Some wise words. Another thing: since when did owning an SLR become synonymous with “photographer”? I’d like to see a flock of Coolpix owners shove their way to the front at the next gig please.

  58. ohsotrue says:

    Very true and valid a point, considering that as a photographer we must consider our surroundings. We are not the act. peace be to Durban Photographers and the move

  59. PMB says:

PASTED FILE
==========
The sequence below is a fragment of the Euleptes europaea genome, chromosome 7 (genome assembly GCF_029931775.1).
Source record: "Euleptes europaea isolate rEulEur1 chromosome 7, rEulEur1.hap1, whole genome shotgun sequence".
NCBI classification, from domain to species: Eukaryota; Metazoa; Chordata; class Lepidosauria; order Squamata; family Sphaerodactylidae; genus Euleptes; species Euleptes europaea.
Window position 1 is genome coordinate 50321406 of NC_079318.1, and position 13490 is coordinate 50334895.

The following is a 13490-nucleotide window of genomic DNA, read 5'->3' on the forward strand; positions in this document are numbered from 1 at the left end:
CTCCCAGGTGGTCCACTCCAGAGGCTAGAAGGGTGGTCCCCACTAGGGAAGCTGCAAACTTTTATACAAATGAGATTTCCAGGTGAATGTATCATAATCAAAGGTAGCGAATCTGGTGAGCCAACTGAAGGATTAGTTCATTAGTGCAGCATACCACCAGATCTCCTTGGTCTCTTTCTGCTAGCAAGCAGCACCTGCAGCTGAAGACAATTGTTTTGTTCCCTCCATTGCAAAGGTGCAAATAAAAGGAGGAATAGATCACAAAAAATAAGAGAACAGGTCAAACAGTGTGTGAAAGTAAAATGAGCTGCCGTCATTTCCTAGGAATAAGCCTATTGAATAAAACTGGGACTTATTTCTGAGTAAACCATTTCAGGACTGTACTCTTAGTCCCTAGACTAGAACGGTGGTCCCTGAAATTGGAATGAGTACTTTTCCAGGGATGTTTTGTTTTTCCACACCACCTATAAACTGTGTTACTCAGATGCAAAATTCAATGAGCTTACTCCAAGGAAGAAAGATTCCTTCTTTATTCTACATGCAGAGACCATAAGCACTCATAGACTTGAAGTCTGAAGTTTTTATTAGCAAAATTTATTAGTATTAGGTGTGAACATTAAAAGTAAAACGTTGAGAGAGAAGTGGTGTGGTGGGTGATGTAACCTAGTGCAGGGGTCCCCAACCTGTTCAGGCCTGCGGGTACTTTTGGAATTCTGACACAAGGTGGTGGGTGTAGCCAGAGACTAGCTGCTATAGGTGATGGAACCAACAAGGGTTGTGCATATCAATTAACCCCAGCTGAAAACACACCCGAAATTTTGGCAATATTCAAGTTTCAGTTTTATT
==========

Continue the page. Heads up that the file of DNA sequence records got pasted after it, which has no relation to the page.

Let me tell you,I’ve been doing wedding photography for quite ã while now and we have almost EXACTLY the same problem…like seriously dudes…standing between the couple and the church is soo not on,at the reception …using waay too bright ights kills the mood…fair enough uve been paid to take good pics and maybe even like me…are Paid ã hec of a lot for good pics don’t be stupid and go and tottaly outside the venue’s lighting…also to all those who have recently acquired an SLR…it is Not kewl especially at wedding for you to be in the way of the photographer ALL THE TIME damn that’s the pits,I’ve actually had to start asking the couples to announce that they have hired ã photographer and that the guests are to please not get in the way…so yeah we all have our problems…most are common across the spectrum